Andrew: "Malaysia is a salad bowl - there are hundreds of ethnicities and sub-ethnicities, religions, cultures and influences"

Expat interviews
  • Andrew in Kuala Lumpur
  • Andrew in Kuala Lumpur
  • Andrew in Kuala Lumpur
  • Andrew in Kuala Lumpur
Published on 2016-10-13 at 00:00 by Veedushi
Andy describes himself as a third culture kid, born in the Philippines to Scottish and Filipino parents. He grew up in Saudi Arabia and studies in Scotland, and then went to teach in Vietnam following his studies. Nowadays, he lives in Kuala Lumpur, Malaysia.

Hi Andrew, could you please introduce yourself?

I'm the dictionary definition of a third culture kid. Born in The Philippines to Scottish and Filipino parents, my childhood was spent growing up in Saudi Arabia where I went to an international school. This has given me itchy feet and a global outlook since I was using crayons.

When I was 14, I was shipped to boarding school in Scotland (which I hated). I then went to University in Glasgow for 4 lovely years. After University, I thought the world owed me everything. I had a first class degree, was a student TV whizz and had lots of energy. But I was stuck in a small town, with little prospects and very little idea of how the world worked.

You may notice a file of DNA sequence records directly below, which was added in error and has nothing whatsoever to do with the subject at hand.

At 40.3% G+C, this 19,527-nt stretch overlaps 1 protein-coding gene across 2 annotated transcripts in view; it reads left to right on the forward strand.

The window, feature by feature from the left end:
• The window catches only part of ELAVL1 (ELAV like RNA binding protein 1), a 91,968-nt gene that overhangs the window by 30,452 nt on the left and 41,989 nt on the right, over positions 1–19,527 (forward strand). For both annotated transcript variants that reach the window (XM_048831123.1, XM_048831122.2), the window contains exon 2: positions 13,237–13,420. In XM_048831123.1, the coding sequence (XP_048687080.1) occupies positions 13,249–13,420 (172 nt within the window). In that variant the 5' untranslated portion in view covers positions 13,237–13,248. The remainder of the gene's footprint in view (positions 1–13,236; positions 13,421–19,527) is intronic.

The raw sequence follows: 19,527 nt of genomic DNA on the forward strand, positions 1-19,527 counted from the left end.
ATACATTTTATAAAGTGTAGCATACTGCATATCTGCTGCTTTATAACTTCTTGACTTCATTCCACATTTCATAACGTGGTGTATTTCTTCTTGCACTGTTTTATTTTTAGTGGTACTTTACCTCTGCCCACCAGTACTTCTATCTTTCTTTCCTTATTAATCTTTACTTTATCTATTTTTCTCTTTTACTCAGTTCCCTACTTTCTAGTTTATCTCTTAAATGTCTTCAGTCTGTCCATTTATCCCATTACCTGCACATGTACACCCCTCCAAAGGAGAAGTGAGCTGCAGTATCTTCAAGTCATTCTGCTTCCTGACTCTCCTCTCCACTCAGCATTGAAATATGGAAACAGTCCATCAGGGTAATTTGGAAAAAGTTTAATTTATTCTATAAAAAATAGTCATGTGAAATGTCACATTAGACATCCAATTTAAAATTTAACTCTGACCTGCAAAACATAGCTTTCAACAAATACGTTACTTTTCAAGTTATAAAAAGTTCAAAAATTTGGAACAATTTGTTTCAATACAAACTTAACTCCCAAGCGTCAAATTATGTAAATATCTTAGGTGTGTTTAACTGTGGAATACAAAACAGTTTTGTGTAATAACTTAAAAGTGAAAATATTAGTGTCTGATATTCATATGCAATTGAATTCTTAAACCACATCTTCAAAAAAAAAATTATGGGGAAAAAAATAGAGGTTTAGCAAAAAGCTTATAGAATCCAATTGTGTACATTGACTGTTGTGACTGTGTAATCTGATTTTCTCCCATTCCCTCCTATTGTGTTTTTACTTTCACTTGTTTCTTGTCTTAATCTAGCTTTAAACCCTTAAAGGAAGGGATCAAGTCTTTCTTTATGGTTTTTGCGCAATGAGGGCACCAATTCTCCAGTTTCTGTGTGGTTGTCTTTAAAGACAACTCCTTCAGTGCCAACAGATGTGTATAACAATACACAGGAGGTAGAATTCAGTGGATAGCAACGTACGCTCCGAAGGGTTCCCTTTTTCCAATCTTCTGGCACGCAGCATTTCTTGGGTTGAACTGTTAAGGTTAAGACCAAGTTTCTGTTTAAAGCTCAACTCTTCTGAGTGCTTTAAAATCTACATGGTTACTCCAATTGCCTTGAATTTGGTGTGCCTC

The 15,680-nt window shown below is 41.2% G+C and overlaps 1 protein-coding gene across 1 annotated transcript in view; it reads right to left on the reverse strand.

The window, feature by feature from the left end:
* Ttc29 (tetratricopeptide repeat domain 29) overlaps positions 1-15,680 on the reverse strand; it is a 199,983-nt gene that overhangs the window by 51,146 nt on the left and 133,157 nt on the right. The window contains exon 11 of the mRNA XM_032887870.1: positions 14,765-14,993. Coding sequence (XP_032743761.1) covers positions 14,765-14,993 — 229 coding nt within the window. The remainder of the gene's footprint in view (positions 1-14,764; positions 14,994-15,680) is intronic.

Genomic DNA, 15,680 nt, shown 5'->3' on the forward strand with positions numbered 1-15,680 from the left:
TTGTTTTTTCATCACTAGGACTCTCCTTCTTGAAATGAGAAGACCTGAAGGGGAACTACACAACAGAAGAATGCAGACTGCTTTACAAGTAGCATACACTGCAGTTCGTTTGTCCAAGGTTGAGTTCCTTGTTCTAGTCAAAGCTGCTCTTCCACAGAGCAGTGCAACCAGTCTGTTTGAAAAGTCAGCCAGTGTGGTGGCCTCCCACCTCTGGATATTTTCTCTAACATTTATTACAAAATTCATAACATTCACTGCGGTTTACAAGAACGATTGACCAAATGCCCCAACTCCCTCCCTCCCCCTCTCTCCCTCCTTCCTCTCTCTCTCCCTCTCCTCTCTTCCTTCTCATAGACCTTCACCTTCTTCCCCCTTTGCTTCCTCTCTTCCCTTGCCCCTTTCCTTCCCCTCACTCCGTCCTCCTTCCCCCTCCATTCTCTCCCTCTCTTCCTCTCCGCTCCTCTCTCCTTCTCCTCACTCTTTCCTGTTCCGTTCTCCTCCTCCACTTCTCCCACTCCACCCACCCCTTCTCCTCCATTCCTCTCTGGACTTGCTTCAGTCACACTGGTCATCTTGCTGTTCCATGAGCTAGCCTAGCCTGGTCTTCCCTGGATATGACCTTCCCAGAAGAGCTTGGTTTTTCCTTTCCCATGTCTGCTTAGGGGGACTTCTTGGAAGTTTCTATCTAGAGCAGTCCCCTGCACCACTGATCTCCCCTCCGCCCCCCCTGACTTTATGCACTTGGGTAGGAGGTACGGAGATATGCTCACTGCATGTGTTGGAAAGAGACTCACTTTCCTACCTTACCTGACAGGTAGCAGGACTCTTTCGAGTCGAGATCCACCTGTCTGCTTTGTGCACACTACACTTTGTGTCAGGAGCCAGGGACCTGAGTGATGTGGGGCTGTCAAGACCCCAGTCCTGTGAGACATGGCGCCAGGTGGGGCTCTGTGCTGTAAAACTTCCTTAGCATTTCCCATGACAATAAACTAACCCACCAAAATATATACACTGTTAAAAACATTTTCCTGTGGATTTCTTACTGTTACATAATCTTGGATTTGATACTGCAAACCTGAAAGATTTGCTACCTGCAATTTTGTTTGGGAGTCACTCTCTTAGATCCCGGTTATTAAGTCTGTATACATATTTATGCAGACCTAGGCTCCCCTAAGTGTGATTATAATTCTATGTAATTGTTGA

After a few beers with a friend, we started talking about TEFL. Fast forward into the new year and I made the leap to teach English in Ho Chi Minh City, Vietnam - which was the best decision of my life.

What struck me was that I was an expat again. I was born an expat, and I feel more natural being one. Having friends from all corners of the globe, meeting in a new place to live and work and integrate - there's nothing more exciting to me. After two years in Vietnam, I went back to Scotland to study my Masters for a year. Now I've made the jump to Kuala Lumpur, where I'm a journalist.

Why did you choose to expatriate to Malaysia?

I came here originally while traveling to see a family friend. It was love at first sight. I liked KL so much, I bought an Air Asia ticket from the end of my trip in Thailand to come back and spend a few more days.

I finished my Masters, and gained an internship with an NGO in Kuala Lumpur (which I just finished). I finished up, found work and decided to stay!